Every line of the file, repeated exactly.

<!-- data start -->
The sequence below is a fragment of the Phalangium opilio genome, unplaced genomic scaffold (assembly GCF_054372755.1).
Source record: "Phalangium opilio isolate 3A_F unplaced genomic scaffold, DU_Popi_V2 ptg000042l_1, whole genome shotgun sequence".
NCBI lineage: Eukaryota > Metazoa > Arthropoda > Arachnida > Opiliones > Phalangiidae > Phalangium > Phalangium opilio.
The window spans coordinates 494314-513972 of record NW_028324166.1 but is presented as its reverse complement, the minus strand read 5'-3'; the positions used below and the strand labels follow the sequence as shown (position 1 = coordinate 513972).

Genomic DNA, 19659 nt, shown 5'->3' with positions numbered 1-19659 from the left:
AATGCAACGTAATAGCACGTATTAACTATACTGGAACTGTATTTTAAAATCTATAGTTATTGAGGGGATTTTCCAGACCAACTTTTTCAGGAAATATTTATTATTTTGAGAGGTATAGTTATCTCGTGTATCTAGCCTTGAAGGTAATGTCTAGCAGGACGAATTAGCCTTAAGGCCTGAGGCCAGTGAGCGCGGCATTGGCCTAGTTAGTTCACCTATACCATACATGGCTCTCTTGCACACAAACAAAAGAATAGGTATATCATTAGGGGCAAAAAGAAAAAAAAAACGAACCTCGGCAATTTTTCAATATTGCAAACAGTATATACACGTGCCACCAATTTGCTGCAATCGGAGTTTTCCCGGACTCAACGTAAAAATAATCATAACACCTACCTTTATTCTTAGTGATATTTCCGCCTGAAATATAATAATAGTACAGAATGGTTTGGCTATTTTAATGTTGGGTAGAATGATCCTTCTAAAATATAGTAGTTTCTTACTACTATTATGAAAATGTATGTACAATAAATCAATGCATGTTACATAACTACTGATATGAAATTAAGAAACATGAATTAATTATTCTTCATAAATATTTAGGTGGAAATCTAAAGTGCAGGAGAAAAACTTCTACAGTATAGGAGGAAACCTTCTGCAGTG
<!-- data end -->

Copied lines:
The sequence below is a fragment of the Phalangium opilio genome, unplaced genomic scaffold (assembly GCF_054372755.1).
Source record: "Phalangium opilio isolate 3A_F unplaced genomic scaffold, DU_Popi_V2 ptg000042l_1, whole genome shotgun sequence".
NCBI lineage: Eukaryota > Metazoa > Arthropoda > Arachnida > Opiliones > Phalangiidae > Phalangium > Phalangium opilio.
The window spans coordinates 494314-513972 of record NW_028324166.1 but is presented as its reverse complement, the minus strand read 5'-3'; the positions used below and the strand labels follow the sequence as shown (position 1 = coordinate 513972).

Genomic DNA, 19659 nt, shown 5'->3' with positions numbered 1-19659 from the left:
AATGCAACGTAATAGCACGTATTAACTATACTGGAACTGTATTTTAAAATCTATAGTTATTGAGGGGATTTTCCAGACCAACTTTTTCAGGAAATATTTATTATTTTGAGAGGTATAGTTATCTCGTGTATCTAGCCTTGAAGGTAATGTCTAGCAGGACGAATTAGCCTTAAGGCCTGAGGCCAGTGAGCGCGGCATTGGCCTAGTTAGTTCACCTATACCATACATGGCTCTCTTGCACACAAACAAAAGAATAGGTATATCATTAGGGGCAAAAAGAAAAAAAAAACGAACCTCGGCAATTTTTCAATATTGCAAACAGTATATACACGTGCCACCAATTTGCTGCAATCGGAGTTTTCCCGGACTCAACGTAAAAATAATCATAACACCTACCTTTATTCTTAGTGATATTTCCGCCTGAAATATAATAATAGTACAGAATGGTTTGGCTATTTTAATGTTGGGTAGAATGATCCTTCTAAAATATAGTAGTTTCTTACTACTATTATGAAAATGTATGTACAATAAATCAATGCATGTTACATAACTACTGATATGAAATTAAGAAACATGAATTAATTATTCTTCATAAATATTTAGGTGGAAATCTAAAGTGCAGGAGAAAAACTTCTACAGTATAGGAGGAAACCTTCTGCAGTG